• Health Benefits – Borage is rich in GLA and offers benefits for skin health and hormone balance. (Source) Comfrey has soothing and healing properties for minor skin irritations. (Source)
  • Pyrrolizidine Alkaloids – Borage only contains small amounts of pyrrolizidine alkaloids, while comfrey contains much more, which may pose risks with internal use.

Borage Precautions

While the borage plant offers numerous benefits, it’s important to be aware of certain precautions when using this versatile herb. Borage contains naturally occurring pyrrolizidine alkaloids (PAs) in small amounts. Consuming large quantities of borage that is rich in PAs can be harmful to your health, especially for individuals with liver or kidney problems.

To enjoy the benefits of borage safely, it is recommended to use this herb cautiously and in moderation. Incorporate borage into your diet or skincare routine mindfully, ensuring that you consume or use it within the appropriate dosage and frequency.

If you have any existing health conditions or concerns, it is advisable to consult with a healthcare professional before incorporating borage into your routine. They can provide personalized guidance based on your specific circumstances and help you make informed decisions.

Borage seeds on a wooden spoon with borage flowers next to it.

Health Benefits of Borage

Borage offers a multitude of health benefits that make it a sought-after herb. It’s rich in fatty acids, including gamma-linolenic acid (GLA), which has been shown to have positive effects on various aspects of our well-being. (Source)

Here are some medicinal uses of borage:

  • Skin Health – Fatty acids, such as GLA found in borage, contribute to skin health by supporting moisture retention and promoting a healthy complexion. (Source) Borage oil is often used topically to moisturize and nourish the skin, promoting a healthy complexion and reducing inflammation.
  • Cancer Prevention – Borage contains anti-carcinogenic properties to help aid in the prevention of cancer. (Source)
  • Inflammation Relief – Borage oil’s anti-inflammatory properties may help reduce pain and inflammation in conditions like arthritis. (Source)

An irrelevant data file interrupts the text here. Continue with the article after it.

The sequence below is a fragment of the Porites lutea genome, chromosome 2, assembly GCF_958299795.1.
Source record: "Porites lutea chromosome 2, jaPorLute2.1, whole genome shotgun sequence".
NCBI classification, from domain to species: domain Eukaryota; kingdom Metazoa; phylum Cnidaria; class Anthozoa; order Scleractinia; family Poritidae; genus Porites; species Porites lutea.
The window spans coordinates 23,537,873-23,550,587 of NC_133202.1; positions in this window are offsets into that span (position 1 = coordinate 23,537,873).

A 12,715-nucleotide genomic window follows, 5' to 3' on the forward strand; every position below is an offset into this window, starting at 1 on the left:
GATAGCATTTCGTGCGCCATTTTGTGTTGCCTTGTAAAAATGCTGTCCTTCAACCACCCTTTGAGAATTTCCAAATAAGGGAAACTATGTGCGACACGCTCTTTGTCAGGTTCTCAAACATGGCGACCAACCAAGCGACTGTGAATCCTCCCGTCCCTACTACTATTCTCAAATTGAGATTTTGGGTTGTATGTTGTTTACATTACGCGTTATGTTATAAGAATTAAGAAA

• Respiratory Support – In herbalism, borage leaves have long been used to make herbal infusions to provide relief for respiratory conditions like coughs and colds. This study shows how modern medicine lends credibility to this practice by successfully treating respiratory symptoms with a syrup prepared with borage.
Borage flowers on a wooden counter with wooden spoon.

Culinary Uses for Borage

While borage is popular for its medicinal properties, the vibrant blue flowers of borage can be used to garnish a variety of dishes, adding a pop of color and a mild cucumber-like flavor. Borage flowers not only enhance the presentation of your culinary creations but also add a delightful taste that will impress your guests.

  • Garnish – Sprinkle the edible flowers on salads, soups, or appetizers for a visually appealing touch.
  • Ice Cubes – Freeze the flowers in ice cubes to add a refreshing twist to summer beverages.
  • Ice Water – During the hot summer months, add some borage leaves to your ice water for a natural way to cool your body.
  • Infused Drinks – Steep the flowers in hot water to make a soothing herbal tea.
  • Flavorful Oil – Infuse borage flowers in olive oil to create a unique and flavorful cooking oil.
An immature cottage garden growing next to a wooden house.

Growing Borage

Growing borage is a straightforward process that can be accomplished by following a few simple steps. Here’s a comprehensive guide on how to successfully plant and cultivate borage in your garden.